Some 130,000 bankrupt individuals will get a second chance in life after the amended Insolvency Act 1967 comes into effect today, says Datuk Seri Azalina Othman Said.
The Minister in the Prime Minister’s Department (Law and Institutional Reform) said the Insolvency Act (Amended) 2023 (A1695) proves the government’s concern in giving a second chance to bankrupts to carry on with their lives and continue contributing to the country’s economic development.
She said the amendments resulted from discussions between the Attorney General’s Chambers, Federal Court Chief Registrar, Finance Ministry, Bank Negara Malaysia, Inland Revenue Board, Employees Provident Fund, Credit Counselling and Debt Management Agency and Associations of Banks in Malaysia.
“The main amendment, Section 33C Act 360, helps bankrupts be released from insolvency within three to five years from the time they submitted their statements.
“Two new categories have been added to subsection 33B(2A) Act 360 in regard to the category of bankrupts who can be released through a certificate from the Insolvency Department director-general without undergoing the procedure on objection of creditors,” said Azalina in a statement yesterday.
She said the two categories are those who can’t manage their personal affairs due to mental illness according to the Mental Health Act 2001 (Act 615) and those who are 70 years and older and unable to contribute to their bankruptcy administration.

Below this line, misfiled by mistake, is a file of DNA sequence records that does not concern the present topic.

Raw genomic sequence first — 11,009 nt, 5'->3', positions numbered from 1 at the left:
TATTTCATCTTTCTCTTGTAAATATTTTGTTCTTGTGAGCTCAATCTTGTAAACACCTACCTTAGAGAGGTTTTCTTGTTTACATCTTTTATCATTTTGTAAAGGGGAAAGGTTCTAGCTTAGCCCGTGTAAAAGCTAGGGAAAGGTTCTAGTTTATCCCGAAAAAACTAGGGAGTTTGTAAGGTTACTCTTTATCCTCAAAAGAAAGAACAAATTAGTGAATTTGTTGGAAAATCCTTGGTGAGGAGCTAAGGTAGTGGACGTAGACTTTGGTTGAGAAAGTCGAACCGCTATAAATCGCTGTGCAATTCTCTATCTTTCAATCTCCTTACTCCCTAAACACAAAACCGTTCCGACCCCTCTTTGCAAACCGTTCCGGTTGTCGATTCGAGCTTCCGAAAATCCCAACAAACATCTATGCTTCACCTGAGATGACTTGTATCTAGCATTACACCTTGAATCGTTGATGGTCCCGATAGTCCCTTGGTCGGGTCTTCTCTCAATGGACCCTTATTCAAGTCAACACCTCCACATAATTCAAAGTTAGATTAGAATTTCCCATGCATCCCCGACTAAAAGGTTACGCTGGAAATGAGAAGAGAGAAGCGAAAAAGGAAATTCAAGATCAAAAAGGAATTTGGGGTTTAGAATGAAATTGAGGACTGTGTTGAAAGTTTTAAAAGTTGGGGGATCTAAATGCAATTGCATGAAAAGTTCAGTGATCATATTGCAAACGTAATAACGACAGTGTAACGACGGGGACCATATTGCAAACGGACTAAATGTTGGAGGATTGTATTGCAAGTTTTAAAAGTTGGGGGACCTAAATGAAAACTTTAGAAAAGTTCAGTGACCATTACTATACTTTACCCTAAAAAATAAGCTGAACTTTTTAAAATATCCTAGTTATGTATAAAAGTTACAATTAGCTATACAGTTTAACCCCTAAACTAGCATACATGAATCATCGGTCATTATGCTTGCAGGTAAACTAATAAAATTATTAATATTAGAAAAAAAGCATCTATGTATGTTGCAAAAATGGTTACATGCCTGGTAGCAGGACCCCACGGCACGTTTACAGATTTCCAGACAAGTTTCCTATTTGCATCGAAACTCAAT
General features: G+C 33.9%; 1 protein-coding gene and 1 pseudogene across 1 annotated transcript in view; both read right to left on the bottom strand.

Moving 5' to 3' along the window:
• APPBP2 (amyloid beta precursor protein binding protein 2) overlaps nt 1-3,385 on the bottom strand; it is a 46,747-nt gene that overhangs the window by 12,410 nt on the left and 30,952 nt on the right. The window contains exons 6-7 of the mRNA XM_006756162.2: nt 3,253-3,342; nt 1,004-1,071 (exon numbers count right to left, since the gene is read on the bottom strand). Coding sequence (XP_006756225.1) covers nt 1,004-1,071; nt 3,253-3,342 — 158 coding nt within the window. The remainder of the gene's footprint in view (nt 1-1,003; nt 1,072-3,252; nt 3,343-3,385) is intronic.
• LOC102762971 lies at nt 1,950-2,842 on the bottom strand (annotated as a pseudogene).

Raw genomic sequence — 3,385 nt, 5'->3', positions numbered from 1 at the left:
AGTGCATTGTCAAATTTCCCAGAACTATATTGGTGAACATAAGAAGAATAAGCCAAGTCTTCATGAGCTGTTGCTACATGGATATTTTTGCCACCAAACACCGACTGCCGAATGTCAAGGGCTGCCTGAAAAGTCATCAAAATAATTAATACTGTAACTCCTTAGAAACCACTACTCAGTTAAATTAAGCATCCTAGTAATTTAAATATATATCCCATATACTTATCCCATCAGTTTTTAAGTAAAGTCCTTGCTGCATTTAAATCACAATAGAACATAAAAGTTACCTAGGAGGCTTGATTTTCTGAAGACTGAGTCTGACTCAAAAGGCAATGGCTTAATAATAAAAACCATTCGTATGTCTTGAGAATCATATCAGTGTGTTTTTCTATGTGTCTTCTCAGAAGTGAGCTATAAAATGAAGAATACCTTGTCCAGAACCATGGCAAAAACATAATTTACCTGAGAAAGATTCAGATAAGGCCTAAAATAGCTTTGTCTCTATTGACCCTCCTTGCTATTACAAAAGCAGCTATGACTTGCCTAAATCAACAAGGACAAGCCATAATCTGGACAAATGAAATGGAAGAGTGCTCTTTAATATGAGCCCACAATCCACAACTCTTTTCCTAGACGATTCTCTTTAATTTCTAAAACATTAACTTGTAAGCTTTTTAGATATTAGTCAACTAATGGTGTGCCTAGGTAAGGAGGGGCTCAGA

Azalina said Section 33C applies retrospectively and is in line with the second chance policy.
“The second chance policy aims to release 130,000 bankrupts a year after the amendment to Act A1695 comes into force. This is half of the cases presently managed by the Insolvency Department.
“With the amendment, the requirement for the creditor to meet with the Insolvency Department director-general has been abolished to simplify the administration process,” she said.
Azalina said to safeguard the welfare of the bankrupt, the Act also assesses the value of assets exempted from being divided by creditors and the value of the case to be qualified for summary management.
She said the enforcement of Act A1695 reflects the government’s commitment to ensure no group of people is marginalised from the country’s development.